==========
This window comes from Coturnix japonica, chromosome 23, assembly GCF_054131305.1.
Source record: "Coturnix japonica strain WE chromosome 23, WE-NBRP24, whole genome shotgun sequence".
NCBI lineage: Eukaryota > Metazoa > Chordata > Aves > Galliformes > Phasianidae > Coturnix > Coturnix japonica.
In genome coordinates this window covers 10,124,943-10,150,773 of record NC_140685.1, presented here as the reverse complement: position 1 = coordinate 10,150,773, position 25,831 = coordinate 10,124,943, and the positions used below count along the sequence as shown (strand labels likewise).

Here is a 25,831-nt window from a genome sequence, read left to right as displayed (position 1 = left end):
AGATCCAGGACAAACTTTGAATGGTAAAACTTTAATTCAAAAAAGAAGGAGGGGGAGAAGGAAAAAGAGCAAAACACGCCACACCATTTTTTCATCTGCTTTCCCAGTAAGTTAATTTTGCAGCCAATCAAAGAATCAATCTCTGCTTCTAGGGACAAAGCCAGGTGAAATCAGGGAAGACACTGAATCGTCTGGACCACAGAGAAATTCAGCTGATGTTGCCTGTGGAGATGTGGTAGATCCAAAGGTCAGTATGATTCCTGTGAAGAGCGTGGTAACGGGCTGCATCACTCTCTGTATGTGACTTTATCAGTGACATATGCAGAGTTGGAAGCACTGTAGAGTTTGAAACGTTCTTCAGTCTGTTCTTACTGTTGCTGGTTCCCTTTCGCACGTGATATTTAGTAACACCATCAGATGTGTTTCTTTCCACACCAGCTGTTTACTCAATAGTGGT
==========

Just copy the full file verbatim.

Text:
This window comes from Coturnix japonica, chromosome 23, assembly GCF_054131305.1.
Source record: "Coturnix japonica strain WE chromosome 23, WE-NBRP24, whole genome shotgun sequence".
NCBI lineage: Eukaryota > Metazoa > Chordata > Aves > Galliformes > Phasianidae > Coturnix > Coturnix japonica.
In genome coordinates this window covers 10,124,943-10,150,773 of record NC_140685.1, presented here as the reverse complement: position 1 = coordinate 10,150,773, position 25,831 = coordinate 10,124,943, and the positions used below count along the sequence as shown (strand labels likewise).

Here is a 25,831-nt window from a genome sequence, read left to right as displayed (position 1 = left end):
AGATCCAGGACAAACTTTGAATGGTAAAACTTTAATTCAAAAAAGAAGGAGGGGGAGAAGGAAAAAGAGCAAAACACGCCACACCATTTTTTCATCTGCTTTCCCAGTAAGTTAATTTTGCAGCCAATCAAAGAATCAATCTCTGCTTCTAGGGACAAAGCCAGGTGAAATCAGGGAAGACACTGAATCGTCTGGACCACAGAGAAATTCAGCTGATGTTGCCTGTGGAGATGTGGTAGATCCAAAGGTCAGTATGATTCCTGTGAAGAGCGTGGTAACGGGCTGCATCACTCTCTGTATGTGACTTTATCAGTGACATATGCAGAGTTGGAAGCACTGTAGAGTTTGAAACGTTCTTCAGTCTGTTCTTACTGTTGCTGGTTCCCTTTCGCACGTGATATTTAGTAACACCATCAGATGTGTTTCTTTCCACACCAGCTGTTTACTCAATAGTGGT